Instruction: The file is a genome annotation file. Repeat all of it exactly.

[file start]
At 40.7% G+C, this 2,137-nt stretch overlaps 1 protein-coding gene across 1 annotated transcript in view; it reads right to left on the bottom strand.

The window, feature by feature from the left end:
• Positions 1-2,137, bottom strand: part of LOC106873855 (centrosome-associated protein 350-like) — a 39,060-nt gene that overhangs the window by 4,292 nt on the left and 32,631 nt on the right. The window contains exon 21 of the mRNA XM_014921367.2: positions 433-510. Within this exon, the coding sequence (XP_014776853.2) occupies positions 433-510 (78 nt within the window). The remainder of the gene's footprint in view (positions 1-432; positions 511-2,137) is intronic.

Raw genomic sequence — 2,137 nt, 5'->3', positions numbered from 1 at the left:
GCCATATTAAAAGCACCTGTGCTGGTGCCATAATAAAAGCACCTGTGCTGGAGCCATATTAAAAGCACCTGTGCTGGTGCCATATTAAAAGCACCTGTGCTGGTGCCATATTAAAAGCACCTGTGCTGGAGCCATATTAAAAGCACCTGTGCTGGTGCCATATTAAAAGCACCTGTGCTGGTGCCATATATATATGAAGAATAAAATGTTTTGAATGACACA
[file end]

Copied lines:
At 40.7% G+C, this 2,137-nt stretch overlaps 1 protein-coding gene across 1 annotated transcript in view; it reads right to left on the bottom strand.

The window, feature by feature from the left end:
• Positions 1-2,137, bottom strand: part of LOC106873855 (centrosome-associated protein 350-like) — a 39,060-nt gene that overhangs the window by 4,292 nt on the left and 32,631 nt on the right. The window contains exon 21 of the mRNA XM_014921367.2: positions 433-510. Within this exon, the coding sequence (XP_014776853.2) occupies positions 433-510 (78 nt within the window). The remainder of the gene's footprint in view (positions 1-432; positions 511-2,137) is intronic.

Raw genomic sequence — 2,137 nt, 5'->3', positions numbered from 1 at the left:
GCCATATTAAAAGCACCTGTGCTGGTGCCATAATAAAAGCACCTGTGCTGGAGCCATATTAAAAGCACCTGTGCTGGTGCCATATTAAAAGCACCTGTGCTGGTGCCATATTAAAAGCACCTGTGCTGGAGCCATATTAAAAGCACCTGTGCTGGTGCCATATTAAAAGCACCTGTGCTGGTGCCATATATATATGAAGAATAAAATGTTTTGAATGACACA